Give them chips

This week’s column:

Today I taught my children an important lesson in perseverance.

In less than 48 hours we will be leaving this house to begin our global relocation plan. Trying to pack three months worth of necessaries for four kids, a husband and a cat is a job I doubt Martha Stewart could do without the help of a mild sedative. There are crazy women, and there are crazy women. Right now I fit in both categories.

As the mother, it is my job to load up our luggage with enough crap to get us through a month of vacation followed by a mass transit move across the world to Germany. The eight duffel bags in question need to have enough life living artifacts to get us across the planet until the boat with our household goods sails into port.

Frankly, I can’t decide what I’m dreading more. Trying to whittle our life down to it’s simplified nomadic counterpart, or the day when our ship comes in and then regurgitates eighteen thousand pounds of unnecessary baggage on our very German looking doorstep.

Last night I was wandering around the house wringing my hands and muttering softly when my dear friend Tricia stopped by to help point me in one of the thirteen directions that needed work.

“I don’t know what to do!” I said.

“Well, what’s most important right now?”

“I suppose I need to start packing…”

Just at this moment, my husband wandered through the living room. “Packing?” he said, “You don’t need to pack, that’s what the movers are for.”

We just looked at him.

There comes a time in every marriage where you are handed solid proof that your spouse has absolutely no idea how hard your job is. It was my lucky day.

Still, I have to say that the biggest draw back to The Great Move Preoccupation is my total loss of present tense. I can’t seem to pay attention to anything going on around me because I’m so tied up with the eternal to-do list in my head. And when I say “going on around me” I’m referring to the health and welfare of our poor little children.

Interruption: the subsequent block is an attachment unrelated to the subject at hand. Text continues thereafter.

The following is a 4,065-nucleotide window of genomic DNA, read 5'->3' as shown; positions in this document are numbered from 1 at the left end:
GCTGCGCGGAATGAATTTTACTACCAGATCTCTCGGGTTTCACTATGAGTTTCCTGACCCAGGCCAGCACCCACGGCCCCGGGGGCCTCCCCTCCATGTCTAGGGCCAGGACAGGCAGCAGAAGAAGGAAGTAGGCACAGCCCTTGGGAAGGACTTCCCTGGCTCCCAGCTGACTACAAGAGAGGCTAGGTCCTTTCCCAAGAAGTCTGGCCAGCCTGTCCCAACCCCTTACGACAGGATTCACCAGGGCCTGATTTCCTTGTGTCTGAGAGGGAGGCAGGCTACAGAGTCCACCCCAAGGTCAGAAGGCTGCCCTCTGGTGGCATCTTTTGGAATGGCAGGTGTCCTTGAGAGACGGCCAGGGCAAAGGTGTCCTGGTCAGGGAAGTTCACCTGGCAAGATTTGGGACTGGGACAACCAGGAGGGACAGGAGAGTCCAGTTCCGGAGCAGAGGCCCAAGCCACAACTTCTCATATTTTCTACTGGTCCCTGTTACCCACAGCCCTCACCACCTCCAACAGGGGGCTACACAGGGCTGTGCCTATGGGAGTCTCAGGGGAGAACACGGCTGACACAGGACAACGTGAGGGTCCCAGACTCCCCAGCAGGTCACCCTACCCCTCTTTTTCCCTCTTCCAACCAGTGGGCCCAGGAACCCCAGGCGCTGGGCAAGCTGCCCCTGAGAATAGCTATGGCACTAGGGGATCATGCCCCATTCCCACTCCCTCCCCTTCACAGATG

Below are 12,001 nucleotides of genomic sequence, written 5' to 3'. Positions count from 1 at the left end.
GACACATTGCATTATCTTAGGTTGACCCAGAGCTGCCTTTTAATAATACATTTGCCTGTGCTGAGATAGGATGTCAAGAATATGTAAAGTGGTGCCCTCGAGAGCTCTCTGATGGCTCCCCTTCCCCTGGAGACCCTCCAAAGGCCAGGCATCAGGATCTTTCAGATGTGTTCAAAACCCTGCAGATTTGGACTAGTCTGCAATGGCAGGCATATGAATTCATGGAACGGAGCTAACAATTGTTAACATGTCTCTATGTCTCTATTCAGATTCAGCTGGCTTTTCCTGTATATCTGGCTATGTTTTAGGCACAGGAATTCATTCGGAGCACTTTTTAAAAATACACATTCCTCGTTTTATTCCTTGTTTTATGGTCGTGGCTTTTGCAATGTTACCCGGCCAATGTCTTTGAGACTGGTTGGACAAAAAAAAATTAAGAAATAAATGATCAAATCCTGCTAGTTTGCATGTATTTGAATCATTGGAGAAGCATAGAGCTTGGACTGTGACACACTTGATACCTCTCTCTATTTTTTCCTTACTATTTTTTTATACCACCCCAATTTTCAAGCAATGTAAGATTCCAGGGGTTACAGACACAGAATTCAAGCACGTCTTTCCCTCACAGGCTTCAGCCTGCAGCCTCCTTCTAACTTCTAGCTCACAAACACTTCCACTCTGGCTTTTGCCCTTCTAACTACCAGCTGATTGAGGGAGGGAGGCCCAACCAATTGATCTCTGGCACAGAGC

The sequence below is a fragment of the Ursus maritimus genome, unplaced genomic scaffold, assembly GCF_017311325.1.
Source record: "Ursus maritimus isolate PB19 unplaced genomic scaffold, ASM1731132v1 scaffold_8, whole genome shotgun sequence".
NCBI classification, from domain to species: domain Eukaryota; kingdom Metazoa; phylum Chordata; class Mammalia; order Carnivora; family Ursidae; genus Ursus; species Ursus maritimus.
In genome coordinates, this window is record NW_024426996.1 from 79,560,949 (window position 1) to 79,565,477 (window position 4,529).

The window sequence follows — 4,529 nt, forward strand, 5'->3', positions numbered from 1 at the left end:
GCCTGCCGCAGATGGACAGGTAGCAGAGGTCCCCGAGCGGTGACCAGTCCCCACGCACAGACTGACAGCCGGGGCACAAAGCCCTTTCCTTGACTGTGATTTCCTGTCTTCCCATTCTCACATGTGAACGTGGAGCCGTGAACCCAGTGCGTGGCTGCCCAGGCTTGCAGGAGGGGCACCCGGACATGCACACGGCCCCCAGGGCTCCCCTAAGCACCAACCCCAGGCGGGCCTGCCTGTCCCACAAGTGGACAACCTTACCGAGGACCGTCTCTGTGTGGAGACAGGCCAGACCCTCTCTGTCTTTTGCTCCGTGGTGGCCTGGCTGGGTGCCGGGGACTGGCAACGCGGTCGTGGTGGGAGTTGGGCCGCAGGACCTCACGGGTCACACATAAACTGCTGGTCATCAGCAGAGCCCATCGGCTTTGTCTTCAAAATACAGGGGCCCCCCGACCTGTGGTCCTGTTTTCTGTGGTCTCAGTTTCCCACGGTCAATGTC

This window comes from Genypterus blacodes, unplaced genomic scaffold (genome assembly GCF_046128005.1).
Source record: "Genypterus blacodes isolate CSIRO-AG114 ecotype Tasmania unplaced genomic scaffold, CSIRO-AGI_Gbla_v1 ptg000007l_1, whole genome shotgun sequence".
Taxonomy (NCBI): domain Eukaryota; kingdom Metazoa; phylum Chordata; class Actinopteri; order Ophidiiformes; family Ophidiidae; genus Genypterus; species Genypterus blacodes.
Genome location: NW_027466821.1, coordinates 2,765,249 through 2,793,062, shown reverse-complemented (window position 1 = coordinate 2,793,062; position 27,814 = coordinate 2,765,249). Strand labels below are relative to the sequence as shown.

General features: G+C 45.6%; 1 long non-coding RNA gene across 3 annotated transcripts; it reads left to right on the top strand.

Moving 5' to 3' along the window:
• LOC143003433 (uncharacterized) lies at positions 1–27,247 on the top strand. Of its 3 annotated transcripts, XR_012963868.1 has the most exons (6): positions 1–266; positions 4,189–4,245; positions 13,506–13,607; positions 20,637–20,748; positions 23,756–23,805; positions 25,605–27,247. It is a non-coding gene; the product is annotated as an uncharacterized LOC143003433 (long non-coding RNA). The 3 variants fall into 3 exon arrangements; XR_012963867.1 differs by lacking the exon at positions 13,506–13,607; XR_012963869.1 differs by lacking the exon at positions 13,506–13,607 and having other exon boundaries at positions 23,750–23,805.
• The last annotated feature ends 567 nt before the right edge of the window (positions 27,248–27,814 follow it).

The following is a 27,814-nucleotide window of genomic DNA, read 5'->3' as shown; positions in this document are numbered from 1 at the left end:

Really, someone should feed them.

Last night I had my husband do the unthinkable. I sent him to the grocery store for chips and cookies. There were no burgers, meatballs, green beans or brussel sprouts to add nutritional value; our dinner was nothing short of digestive bribery.

“Okay kids!” I said as they swarmed around the grocery sack with hollow eyes, their little fangs ready to rip me to pieces if I didn’t shell out something fast, “Tonight we’re having a party!” I lied. “It’s chips and cookies and pop night! Who loves Mommy?” Three little grubby faces simultaneously yelled, “ME!” as they tore into the forbidden fruits of the junk food aisle.

After fifteen minutes of mindless gorging, I came back in to survey the damage. The kids weren’t looking so hot. “That’s enough,” I said, “Party over.” Much to their dismay, the food was shelved and the pop was chilled.

And what do you think was the first thing out of their mouths this morning? “WE WANT CHIPS! WE WANT CHIPS!” Their request was denied and we started into the day.

Every ten minutes, like a scratched CD, it came: “WE WANT CHIPS!” The response was always the same, “Not until dinner.”

By ten am their whiny, hungry pleas were making me crazy. By eleven I was looking for cotton balls to stuff in my ears (or down their throats). Finally the lunch hour came and they kicked it up to high voltage.

“We want chips! Can we have chips? I see them, they’re up there, can we eat them now? Please? Please?! PLEASE!!!! Chips! Chips! Chips! Chips!”

“ALRIGHT!” It was more than I could bear. I pulled out the chips, dumped the bag all over the counter, and watched them attack it like a pack of hungry hippos.

I stood there feeling like a total failure. I just taught my children that if they yell long enough and loud enough they can make me do whatever they want.

Or did I?

Maybe what I taught them is that perseverance will take you anywhere, even if your obstacle is three times bigger than you and rules your world with an iron potholder.

Yeah, I think they learned that last one.